See below:

Animation of RCE list menu usage.

Use Meaningful Labels

When you copy/paste a web link to a Page, Assignment, etc., often the result is a long and cryptic sequence of text. Consider the below examples. Which would you prefer to use? They both go the same place!

Typing out a clear and meaningful label, and then using the link button in the Rich Content Editor of Canvas, gives your web links a much more professional and friendlier appeal, as well as informing the user what they can expect. 

Use Alternative (Alt) Text for Images

“Alternative text” (Alt text) is a text-based description of an image.  It should reflect the important information contained in the image.  It’s important to provide alternative (ALT) text for all images used within Canvas. You can add ALT text when first inserting an image, or afterward.

For simple images, ALT text should be a concise and relevant description of the image. Sometimes a decision tree can help you decide what kind of ALT text to provide. (SEE: An ALT Decision Tree)

For complex images such as infographics, in addition to adding a succinct description as alternative text, add a link to a longer text description of the image.  (SEE:  About Complex Image AccessibilityThe Poet Training Tool is a web based image description resource that helps people learn when and how to describe various types of images.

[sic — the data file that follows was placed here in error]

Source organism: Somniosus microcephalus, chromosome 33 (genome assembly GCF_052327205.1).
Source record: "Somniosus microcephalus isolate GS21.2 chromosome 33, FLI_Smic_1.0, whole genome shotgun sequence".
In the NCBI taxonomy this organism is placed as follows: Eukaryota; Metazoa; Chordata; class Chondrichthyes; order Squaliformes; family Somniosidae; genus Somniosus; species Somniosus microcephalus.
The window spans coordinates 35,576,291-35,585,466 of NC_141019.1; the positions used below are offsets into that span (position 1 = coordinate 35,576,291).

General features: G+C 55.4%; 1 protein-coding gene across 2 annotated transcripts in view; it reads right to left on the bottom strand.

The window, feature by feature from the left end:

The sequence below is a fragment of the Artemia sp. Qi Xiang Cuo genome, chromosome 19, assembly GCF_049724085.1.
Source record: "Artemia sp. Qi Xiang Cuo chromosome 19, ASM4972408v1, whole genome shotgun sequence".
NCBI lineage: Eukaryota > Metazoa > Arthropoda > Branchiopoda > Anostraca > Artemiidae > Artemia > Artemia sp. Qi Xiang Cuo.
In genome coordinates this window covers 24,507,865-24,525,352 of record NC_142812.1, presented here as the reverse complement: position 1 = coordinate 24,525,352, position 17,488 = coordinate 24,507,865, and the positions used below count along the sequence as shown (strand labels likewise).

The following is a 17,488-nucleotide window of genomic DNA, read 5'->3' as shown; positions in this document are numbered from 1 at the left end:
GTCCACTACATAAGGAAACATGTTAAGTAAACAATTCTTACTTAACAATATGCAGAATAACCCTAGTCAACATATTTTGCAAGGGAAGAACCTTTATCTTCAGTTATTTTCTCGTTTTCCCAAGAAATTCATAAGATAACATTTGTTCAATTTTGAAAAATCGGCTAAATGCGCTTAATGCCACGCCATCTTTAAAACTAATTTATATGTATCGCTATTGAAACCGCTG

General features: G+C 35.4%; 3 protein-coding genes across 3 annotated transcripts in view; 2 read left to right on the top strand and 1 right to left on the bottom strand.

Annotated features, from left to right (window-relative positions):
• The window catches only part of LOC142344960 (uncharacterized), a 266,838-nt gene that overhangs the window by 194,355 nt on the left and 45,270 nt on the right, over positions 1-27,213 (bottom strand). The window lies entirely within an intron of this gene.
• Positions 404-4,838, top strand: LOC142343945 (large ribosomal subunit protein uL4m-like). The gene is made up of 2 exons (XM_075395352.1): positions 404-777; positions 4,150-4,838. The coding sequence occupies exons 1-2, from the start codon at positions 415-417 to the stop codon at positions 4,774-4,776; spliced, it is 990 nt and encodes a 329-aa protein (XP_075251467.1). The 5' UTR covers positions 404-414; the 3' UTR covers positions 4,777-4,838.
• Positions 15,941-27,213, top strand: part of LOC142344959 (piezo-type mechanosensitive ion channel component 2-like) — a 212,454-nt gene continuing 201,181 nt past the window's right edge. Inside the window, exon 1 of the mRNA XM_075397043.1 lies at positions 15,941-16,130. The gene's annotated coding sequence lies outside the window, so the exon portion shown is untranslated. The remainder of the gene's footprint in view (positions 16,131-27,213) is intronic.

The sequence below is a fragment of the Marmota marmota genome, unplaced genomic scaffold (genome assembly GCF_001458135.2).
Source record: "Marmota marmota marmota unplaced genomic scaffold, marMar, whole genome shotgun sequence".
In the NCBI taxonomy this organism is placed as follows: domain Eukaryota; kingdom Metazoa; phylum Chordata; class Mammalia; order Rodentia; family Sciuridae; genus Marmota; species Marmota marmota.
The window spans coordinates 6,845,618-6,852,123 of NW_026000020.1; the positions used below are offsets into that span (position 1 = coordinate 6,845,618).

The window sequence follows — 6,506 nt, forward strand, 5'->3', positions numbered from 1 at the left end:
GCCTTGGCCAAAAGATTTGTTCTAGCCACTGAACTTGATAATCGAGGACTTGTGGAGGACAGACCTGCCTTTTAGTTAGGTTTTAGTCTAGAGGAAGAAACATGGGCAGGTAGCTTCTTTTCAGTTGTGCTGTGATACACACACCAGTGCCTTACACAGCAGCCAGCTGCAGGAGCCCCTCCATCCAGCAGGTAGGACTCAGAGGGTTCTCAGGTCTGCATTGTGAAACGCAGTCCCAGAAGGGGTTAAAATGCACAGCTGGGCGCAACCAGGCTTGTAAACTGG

IMPORTANT:  Canvas automatically fills in the Alt Text field with the name of the file.  Make sure to update it with meaningful text. Always remove any file extension (e.g. .png, .jpg, etc.)

Guidelines for ALT Text

  • Be accurate and equivalent in presenting the same content and function as presented by the image.
  • Be succinct.
  • Do NOT be redundant or provide the exact same information as text within the context of the image.
  • Do NOT use the phrases “photo of …” or “image of …”
  • Do NOT use file extensions “.png…or .jpg” in the description of an image.

Accessibility Guide (PopeTech)

PopeTech logoThe CCC Accessibility Center has made an additional accessibility checking tool available in Canvas for all CCC’s. The Accessibility Guide is an accessibility evaluation tool for Canvas content created in the Rich Content Editor (RCE).

PopeTech Accessibility Guide animation

Learn more about the Instructor Accessibility Guide…

Provide Extra Time for Quizzes

moderate quiz screenshotIt is important to understand how to provide extra time on Quizzes for students needing such an accommodation. Instructors can add extra time to existing Canvas quizzes for specific students utilizing the Moderate Quiz feature. See: Allow Extra Time for Quizzes (DSPS Accommodation)

Why is this important? Review the following use case: Notice of Noncompliance – Office of Civil Rights Letter 

Accessible Documents

There may be some scenarios where you choose not to use the text editor in Canvas. If you do choose to use your own documents in Canvas, it’s crucial to ensure they’re accessible BEFORE they are uploaded.